Unpaid internships are common, but are they legal?

Source: fdlreporter

Written by: Katie Loehrke

More than 1 million Americans a year work as interns. Some occur just during summer months, others are more open-ended.

Surveys show that approximately one-half of all interns are unpaid. Do you and your company know the rules on whether or not an internship requires paid compensation?

Know the rules

In today’s economy, college students may be watching many of their peers graduate and look around furiously for jobs that aren’t abundant. As a result, more eager graduates and students may be interested in working as interns for your company, especially as summer rolls around.

In exchange for a leg up in the job market, they might be willing to do any work, for any number of hours, for any kind of pay — or for no pay at all.

But should you let them?

Regardless of whether or not they’re willing to work for free, interns whose work benefits your organization must be paid at least minimum wage for the time they put in. That is spelled out in the Fair Labor Standards Act enforced by the U.S. Department of Labor.

In order to be unpaid, an intern must receive training from your organization that benefits the student and is similar to what he or she would find in a vocational school. However, that training cannot advance your company’s interests.

For instance, you might help an intern develop skills to sort and route mail at your company, but if the individual is performing the tasks that a regular employee would normally perform, the intern must be paid. While an unpaid intern could work with another employee to learn a process, the intern may not actually perform the employee’s job.

The standard to be unpaid is really quite high. In addition to not benefiting from an unpaid intern’s work, the company might actually have normal business operations hampered by the intern’s presence.

When an unpaid intern’s work does not benefit the company, the intern must understand that he or she is not entitled to wages and can’t be guaranteed a job at the end of the internship. If the employee was entitled to a job, the training would be considered a benefit to the company and the internship could not be unpaid.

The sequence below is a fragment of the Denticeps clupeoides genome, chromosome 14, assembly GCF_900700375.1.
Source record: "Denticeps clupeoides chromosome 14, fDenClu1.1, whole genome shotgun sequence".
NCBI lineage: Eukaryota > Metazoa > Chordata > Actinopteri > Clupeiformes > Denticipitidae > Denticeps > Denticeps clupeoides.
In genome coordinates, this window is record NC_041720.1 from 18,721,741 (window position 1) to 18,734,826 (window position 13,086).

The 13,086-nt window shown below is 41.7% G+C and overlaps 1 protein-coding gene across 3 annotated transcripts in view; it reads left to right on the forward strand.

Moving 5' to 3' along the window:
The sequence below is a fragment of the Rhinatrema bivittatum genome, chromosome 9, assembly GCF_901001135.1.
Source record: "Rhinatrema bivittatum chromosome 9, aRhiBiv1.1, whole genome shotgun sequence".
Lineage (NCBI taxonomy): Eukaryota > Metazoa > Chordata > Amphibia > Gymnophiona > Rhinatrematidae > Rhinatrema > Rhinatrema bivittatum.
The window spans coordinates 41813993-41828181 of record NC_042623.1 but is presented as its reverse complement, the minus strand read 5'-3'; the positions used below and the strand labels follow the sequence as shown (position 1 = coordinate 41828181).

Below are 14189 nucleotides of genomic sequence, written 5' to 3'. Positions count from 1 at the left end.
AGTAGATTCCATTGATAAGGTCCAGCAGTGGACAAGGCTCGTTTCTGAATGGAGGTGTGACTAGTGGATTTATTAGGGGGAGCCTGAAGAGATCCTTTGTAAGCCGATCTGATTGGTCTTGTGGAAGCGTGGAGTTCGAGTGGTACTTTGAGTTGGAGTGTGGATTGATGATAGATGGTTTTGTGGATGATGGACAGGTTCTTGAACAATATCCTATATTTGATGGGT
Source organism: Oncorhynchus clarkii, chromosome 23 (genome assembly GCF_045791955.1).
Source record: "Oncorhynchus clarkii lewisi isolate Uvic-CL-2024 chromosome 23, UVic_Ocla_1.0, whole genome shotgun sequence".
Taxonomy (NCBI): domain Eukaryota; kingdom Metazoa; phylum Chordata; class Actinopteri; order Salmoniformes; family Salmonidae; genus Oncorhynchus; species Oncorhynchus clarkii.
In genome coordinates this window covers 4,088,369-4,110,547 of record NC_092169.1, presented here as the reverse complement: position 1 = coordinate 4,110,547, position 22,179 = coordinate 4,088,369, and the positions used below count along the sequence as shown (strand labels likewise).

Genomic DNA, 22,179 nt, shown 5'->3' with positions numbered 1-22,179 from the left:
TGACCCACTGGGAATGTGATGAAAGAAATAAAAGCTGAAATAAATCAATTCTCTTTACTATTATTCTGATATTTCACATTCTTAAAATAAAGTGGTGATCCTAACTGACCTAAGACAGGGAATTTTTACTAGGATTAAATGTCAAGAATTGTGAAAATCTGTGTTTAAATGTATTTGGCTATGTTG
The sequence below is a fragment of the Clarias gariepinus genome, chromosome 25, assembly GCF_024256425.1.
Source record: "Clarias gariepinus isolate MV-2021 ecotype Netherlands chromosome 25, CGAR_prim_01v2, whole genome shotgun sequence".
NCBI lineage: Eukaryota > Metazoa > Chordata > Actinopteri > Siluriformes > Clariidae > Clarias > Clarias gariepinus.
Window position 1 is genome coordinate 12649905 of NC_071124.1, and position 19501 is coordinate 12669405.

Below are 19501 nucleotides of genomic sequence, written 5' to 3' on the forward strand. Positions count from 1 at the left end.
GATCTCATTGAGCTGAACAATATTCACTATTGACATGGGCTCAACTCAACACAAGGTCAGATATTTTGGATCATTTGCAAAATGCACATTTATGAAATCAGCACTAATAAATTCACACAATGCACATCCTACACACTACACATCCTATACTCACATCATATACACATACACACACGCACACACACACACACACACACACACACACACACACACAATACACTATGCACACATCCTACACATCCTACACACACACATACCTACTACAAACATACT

Not free, but still valuable

While it’s possible for a company to legally have an unpaid intern, it’s not likely. That doesn’t mean interns can’t be beneficial. Savvy businesses can still use interns as extra help at a low cost and internships offer a chance to get to know an individual.

While the hourly cost of interns can be small, remember that their contributions to your company don’t have to be. Instead of assigning menial tasks to interns and keeping them separate from “real” employees, give them actual work with challenges and opportunities for problem solving.

Regular employees crave a sense of belonging and appreciation in addition to opportunities to grow and be challenged on a daily basis. Interns are no different. Treating them like other employees gives them a true taste of a career with your company.

Even though you’ll probably need to pay them for their work as interns, guiding them now could translate into an investment in your company’s future.

*Katie Loehrke is a human resources subject matter expert and editor with J. J. Keller & Associates, Inc., a nationally recognized compliance resource firm.


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